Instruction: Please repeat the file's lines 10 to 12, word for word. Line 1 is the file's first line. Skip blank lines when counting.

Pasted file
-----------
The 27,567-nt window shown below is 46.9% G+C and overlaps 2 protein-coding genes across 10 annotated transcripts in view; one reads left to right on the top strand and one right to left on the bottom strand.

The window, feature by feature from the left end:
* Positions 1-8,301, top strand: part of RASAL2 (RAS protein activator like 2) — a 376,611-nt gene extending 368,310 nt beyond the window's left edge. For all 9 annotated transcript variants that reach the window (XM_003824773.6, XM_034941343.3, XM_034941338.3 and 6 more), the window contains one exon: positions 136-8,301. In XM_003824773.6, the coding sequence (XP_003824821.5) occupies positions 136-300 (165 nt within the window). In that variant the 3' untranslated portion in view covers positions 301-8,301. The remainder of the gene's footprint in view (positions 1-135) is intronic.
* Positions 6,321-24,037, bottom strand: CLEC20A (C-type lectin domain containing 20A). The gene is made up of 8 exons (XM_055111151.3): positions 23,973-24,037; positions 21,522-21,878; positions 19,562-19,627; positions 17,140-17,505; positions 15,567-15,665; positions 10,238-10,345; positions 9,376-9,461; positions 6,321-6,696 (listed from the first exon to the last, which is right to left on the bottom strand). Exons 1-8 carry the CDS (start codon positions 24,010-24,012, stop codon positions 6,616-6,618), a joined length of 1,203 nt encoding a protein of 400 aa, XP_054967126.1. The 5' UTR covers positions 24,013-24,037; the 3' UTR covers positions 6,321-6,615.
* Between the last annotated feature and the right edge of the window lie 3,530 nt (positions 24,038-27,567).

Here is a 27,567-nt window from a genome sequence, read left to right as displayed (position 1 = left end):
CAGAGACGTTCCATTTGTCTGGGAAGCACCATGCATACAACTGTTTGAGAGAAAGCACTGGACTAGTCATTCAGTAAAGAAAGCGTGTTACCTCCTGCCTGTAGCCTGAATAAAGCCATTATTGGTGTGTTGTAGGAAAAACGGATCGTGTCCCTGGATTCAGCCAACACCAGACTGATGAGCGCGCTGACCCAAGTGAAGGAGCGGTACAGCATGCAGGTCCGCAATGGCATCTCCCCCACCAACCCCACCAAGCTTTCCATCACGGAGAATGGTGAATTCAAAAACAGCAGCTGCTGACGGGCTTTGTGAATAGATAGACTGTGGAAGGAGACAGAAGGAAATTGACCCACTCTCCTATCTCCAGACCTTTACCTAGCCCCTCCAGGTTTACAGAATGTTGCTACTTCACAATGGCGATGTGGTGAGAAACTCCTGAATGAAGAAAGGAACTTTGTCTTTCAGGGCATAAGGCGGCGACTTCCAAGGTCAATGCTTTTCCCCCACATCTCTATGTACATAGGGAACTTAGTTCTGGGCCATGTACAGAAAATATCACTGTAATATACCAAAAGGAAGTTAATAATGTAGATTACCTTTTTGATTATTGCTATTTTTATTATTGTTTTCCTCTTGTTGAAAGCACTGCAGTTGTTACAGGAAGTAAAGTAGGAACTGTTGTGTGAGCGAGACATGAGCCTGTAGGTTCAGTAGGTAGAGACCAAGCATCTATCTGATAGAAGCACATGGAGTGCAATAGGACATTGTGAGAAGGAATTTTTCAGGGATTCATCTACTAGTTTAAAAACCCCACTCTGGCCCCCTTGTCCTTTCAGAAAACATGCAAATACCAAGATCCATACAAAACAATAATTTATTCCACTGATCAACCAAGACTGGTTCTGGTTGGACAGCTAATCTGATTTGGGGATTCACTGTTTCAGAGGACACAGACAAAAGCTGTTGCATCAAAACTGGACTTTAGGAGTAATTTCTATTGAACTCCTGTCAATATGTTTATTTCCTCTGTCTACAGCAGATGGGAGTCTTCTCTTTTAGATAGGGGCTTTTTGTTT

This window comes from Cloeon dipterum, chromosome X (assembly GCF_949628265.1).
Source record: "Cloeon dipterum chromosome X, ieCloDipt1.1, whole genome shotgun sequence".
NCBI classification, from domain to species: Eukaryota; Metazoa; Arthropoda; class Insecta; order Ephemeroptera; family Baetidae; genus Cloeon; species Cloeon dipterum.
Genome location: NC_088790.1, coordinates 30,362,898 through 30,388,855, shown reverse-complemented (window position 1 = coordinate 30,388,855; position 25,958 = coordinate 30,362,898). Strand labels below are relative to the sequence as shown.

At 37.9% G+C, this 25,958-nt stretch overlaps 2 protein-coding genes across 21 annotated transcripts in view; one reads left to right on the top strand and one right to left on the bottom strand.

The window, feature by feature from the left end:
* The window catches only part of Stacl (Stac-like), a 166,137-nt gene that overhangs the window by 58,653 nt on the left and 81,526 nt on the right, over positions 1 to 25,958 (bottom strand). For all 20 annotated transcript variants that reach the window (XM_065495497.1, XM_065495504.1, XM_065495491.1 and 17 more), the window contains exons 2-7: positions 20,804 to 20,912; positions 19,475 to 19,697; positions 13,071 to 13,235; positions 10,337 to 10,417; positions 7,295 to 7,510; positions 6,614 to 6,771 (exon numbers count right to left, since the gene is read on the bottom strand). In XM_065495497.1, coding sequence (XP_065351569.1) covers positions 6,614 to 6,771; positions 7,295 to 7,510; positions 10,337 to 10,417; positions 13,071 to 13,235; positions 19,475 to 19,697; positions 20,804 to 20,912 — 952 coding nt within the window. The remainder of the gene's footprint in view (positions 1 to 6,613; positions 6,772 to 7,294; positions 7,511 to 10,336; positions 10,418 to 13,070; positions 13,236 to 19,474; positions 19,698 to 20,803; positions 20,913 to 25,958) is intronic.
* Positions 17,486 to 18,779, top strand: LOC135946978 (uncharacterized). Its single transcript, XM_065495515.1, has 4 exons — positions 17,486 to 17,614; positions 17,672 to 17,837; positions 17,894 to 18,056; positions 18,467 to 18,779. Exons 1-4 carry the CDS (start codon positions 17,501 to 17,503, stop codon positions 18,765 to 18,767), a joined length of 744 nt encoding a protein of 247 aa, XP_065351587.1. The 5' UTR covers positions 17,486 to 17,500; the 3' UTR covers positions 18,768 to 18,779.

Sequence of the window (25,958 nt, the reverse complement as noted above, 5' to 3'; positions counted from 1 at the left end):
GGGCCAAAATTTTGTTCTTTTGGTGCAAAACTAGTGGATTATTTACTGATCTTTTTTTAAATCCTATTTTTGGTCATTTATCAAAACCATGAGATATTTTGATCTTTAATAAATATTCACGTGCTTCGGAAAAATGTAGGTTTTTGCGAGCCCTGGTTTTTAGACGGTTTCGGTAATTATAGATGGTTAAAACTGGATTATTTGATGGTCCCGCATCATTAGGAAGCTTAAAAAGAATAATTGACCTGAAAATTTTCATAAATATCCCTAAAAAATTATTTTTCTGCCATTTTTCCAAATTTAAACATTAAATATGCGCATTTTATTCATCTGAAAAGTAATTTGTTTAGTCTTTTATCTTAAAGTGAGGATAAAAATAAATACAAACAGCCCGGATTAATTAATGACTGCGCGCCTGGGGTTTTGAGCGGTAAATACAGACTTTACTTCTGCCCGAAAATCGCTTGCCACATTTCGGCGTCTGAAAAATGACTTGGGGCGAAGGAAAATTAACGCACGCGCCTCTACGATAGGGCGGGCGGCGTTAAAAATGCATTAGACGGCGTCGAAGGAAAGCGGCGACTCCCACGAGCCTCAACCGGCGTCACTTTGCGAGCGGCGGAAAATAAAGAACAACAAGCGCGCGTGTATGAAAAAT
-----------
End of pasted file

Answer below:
NCBI classification, from domain to species: Eukaryota; Metazoa; Arthropoda; class Insecta; order Ephemeroptera; family Baetidae; genus Cloeon; species Cloeon dipterum.
Genome location: NC_088790.1, coordinates 30,362,898 through 30,388,855, shown reverse-complemented (window position 1 = coordinate 30,388,855; position 25,958 = coordinate 30,362,898). Strand labels below are relative to the sequence as shown.

At 37.9% G+C, this 25,958-nt stretch overlaps 2 protein-coding genes across 21 annotated transcripts in view; one reads left to right on the top strand and one right to left on the bottom strand.